The Nature in Spinoza

02 Mar

Baruch de Spinoza (or Espinosa as some want) (1632-1677) was a Dutch philosopher of SpinozaPortuguese descent (not Portuguese as others want).

He said that everything is governed by a necessity of absolute logic, that nothing happens by chance in the physical world, so everything that happens is a manifestation of the immutable nature of God, therefore it is God’s will, despite being excommunicated by Jews and Christians .

But the main reason for his excommunication was a kind of pantheism, although today more and more the church and many people are reviewing the “anthropocentric” view we have of nature.

His rationalism, different from that of Descartes and close to Leibniz who, as he was monist, can be expressed thus: “The whole Nature is a single individual whose parts, that is, all bodies, vary in infinite ways without any change of the individual in your totality”. (Idem, Prop. XIII, escoli, L. II, p. 155).

The problem of the Cartesian religious and rationalist egoics is that he saw nature as intelligent, he thinks and this thinking is the next essence of God, here is the origin of the accusation against him of pantheism, but it starts from an unquestionable principle for the Believers, and in a way reasonable for a reason that proposes universal, all part of the One, which for him was God, but if we think only in the universe, there is a nature one, and from there comes everything.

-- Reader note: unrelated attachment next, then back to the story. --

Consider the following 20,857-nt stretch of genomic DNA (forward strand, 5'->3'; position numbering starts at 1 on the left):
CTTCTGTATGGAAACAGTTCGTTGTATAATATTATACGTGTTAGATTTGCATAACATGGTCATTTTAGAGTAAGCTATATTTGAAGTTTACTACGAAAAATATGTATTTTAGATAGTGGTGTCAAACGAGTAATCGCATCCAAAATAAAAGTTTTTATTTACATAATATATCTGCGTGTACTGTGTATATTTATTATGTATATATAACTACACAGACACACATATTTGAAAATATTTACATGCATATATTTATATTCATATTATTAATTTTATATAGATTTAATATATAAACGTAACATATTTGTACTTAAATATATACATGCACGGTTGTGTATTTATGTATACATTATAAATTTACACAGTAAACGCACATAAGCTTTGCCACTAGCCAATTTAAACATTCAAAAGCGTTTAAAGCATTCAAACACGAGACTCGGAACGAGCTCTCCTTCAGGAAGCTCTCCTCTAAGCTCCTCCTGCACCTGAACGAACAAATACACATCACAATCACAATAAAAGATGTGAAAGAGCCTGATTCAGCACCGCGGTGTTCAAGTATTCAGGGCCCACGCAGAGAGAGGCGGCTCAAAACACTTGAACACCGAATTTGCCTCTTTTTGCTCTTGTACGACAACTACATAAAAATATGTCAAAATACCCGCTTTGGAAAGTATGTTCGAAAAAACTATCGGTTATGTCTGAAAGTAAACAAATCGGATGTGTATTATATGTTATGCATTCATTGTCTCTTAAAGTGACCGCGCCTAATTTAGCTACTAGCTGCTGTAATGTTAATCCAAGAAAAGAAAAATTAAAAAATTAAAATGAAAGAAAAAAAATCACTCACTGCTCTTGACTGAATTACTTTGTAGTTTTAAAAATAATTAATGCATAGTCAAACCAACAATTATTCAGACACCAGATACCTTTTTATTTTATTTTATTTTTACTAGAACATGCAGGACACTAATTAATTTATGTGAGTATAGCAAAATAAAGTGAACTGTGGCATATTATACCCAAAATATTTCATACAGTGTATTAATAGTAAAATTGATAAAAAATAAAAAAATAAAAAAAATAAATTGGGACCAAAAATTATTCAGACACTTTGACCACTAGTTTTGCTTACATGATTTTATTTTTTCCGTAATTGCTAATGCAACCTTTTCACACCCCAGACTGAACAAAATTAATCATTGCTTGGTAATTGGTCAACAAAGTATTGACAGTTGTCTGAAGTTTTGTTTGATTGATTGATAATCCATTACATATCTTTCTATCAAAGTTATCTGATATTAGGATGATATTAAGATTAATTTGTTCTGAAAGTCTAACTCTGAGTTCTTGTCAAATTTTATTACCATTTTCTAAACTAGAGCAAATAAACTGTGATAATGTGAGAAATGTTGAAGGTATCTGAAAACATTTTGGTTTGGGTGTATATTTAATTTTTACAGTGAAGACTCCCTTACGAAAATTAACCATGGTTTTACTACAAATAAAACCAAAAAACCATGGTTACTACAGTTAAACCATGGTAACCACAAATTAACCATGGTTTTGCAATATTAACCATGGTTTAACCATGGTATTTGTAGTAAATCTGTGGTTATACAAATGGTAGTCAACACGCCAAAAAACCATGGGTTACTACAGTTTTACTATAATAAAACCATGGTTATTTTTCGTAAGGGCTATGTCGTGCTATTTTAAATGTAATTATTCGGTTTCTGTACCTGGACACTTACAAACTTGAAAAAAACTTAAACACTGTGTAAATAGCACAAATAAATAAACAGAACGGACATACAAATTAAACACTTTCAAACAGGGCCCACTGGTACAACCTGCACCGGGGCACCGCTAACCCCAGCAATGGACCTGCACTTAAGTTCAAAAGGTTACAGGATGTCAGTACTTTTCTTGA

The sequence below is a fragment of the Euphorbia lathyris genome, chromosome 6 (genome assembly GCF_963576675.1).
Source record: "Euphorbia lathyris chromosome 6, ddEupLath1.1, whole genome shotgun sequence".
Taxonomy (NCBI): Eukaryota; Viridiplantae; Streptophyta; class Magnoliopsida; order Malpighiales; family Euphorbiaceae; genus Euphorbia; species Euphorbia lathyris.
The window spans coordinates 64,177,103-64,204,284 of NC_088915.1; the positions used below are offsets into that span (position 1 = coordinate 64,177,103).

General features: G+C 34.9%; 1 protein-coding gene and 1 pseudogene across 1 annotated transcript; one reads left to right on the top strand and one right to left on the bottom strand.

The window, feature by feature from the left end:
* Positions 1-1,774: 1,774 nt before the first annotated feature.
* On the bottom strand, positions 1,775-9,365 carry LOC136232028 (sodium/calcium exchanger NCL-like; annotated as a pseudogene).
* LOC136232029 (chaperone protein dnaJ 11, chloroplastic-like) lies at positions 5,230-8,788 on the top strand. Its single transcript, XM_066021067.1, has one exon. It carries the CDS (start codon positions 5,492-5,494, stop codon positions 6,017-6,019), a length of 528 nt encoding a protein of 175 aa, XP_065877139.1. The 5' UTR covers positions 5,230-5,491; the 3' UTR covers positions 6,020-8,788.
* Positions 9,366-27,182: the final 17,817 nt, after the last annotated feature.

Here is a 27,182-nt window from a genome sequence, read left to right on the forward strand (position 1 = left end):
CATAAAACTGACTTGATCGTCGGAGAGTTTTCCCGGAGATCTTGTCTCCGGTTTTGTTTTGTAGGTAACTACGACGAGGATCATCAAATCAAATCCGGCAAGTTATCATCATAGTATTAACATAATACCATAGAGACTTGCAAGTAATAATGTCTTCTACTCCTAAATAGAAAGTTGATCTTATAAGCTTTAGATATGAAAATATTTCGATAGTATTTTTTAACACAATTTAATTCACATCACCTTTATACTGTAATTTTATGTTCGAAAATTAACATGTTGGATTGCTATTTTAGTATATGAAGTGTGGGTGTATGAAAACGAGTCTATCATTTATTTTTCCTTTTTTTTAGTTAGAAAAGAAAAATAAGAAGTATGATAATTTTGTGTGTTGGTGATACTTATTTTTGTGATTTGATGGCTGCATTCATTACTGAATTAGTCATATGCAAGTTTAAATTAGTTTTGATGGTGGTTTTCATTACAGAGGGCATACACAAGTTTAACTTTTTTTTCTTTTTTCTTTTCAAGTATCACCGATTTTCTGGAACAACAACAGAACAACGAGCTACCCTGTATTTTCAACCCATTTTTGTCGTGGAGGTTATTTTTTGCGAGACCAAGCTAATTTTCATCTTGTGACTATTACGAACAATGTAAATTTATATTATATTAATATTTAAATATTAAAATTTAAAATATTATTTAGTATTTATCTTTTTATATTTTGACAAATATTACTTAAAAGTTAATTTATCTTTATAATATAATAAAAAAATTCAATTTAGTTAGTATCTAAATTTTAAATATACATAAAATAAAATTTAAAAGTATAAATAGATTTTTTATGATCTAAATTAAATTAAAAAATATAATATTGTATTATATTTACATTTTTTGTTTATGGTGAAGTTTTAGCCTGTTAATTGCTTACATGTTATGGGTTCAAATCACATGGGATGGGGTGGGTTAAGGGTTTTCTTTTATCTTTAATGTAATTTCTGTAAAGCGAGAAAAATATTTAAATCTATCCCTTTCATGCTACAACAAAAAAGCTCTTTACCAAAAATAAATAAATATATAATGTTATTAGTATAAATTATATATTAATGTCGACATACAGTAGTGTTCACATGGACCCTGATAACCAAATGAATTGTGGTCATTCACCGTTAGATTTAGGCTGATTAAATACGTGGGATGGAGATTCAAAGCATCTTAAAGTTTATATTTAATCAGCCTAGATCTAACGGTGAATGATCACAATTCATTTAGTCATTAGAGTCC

So whatever the way we think and analyze nature, even as the extended rex that Descartes wanted, the act of thinking or any other attribute, finds only some logical order if there is a single union of causes, one reality: this reality is The One, as they want agnostics, or even God whatever religion.

On the necessity of the existence of God, Spinoza wrote: “From the necessity of the divine nature infinite things may result in an infinite number of ways, that is, everything that can fall under a divine intellect.” (Spinoza, Ethics, Prop. XVI, p.100).

With this reasoning, Spinoza comes to the conclusion that it is love of God that must occupy the first place in the mind of man, I say this way: ‘”There is nothing in nature that is contrary to this intellectual love, in other words, that can to destroy”. (Idem, Prop. XXXVII, L. V, p.303).

He have any problems, but is necessary to read his thing in his time.

SPINOSA, Baruch. Ethics, Political Treatise. São Paulo: Abril Cultural, 1978, Col. Pensadores, Brasil.


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